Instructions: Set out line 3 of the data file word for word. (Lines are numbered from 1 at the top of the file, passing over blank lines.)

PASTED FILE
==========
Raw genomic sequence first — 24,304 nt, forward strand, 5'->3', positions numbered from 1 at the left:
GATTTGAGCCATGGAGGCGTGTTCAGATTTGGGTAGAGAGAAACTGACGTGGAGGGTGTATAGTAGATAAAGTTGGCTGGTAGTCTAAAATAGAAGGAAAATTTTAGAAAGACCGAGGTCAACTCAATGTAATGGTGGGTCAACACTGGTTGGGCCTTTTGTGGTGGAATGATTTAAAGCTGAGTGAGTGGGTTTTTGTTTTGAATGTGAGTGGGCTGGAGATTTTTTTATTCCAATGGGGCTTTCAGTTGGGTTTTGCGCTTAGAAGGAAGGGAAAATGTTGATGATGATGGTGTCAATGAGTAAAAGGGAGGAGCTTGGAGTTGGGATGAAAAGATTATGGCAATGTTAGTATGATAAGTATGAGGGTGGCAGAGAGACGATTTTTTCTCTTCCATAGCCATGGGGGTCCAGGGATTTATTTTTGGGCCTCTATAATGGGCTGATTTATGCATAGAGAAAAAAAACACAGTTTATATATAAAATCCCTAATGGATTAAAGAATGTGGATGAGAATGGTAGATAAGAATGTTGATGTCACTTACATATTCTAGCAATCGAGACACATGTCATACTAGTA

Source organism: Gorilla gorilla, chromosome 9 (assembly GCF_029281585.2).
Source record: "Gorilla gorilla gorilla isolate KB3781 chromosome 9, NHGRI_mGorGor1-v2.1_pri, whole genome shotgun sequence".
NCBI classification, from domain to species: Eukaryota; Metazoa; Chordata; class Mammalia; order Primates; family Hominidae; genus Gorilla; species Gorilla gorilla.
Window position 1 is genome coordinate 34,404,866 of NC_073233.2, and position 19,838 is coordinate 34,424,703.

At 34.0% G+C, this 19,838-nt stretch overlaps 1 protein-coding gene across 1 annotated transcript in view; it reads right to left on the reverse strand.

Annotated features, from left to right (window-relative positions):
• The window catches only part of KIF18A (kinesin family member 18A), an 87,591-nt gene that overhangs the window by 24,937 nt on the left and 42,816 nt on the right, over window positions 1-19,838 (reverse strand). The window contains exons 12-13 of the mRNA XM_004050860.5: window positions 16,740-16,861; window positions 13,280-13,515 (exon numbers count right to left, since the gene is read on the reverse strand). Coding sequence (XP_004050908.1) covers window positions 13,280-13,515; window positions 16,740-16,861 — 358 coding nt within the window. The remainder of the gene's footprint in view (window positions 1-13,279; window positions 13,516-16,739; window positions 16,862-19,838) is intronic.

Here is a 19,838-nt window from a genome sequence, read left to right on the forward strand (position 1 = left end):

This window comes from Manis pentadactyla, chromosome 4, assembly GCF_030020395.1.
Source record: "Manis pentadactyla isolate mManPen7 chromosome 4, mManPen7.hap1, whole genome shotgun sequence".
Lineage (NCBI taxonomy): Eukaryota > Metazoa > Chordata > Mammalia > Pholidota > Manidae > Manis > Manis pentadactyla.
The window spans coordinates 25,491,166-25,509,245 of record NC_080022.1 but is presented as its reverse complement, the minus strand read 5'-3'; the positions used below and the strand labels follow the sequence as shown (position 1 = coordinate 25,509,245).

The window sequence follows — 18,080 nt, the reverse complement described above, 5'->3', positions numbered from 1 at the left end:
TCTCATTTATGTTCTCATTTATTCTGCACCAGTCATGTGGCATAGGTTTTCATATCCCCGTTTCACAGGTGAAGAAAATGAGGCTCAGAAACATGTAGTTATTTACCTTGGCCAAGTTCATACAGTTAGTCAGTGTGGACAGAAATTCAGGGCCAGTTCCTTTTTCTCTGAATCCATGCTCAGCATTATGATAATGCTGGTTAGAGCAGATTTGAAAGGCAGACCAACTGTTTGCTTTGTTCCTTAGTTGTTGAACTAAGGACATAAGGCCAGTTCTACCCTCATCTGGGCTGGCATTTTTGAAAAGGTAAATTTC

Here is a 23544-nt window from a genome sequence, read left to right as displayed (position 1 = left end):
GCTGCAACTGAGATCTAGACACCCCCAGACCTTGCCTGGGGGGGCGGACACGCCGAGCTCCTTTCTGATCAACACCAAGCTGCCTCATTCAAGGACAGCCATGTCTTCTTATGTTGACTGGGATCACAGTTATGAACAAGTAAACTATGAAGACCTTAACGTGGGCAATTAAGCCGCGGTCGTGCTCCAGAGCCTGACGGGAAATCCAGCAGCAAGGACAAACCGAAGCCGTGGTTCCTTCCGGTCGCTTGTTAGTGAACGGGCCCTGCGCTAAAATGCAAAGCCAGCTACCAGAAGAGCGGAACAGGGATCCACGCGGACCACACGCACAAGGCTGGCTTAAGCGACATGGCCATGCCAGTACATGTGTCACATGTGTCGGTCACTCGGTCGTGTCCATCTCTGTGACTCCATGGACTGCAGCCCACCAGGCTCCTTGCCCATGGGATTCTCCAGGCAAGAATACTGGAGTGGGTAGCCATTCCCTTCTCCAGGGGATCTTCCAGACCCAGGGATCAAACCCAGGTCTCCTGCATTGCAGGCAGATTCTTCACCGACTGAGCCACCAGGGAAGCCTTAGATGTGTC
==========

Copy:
Source organism: Gorilla gorilla, chromosome 9 (assembly GCF_029281585.2).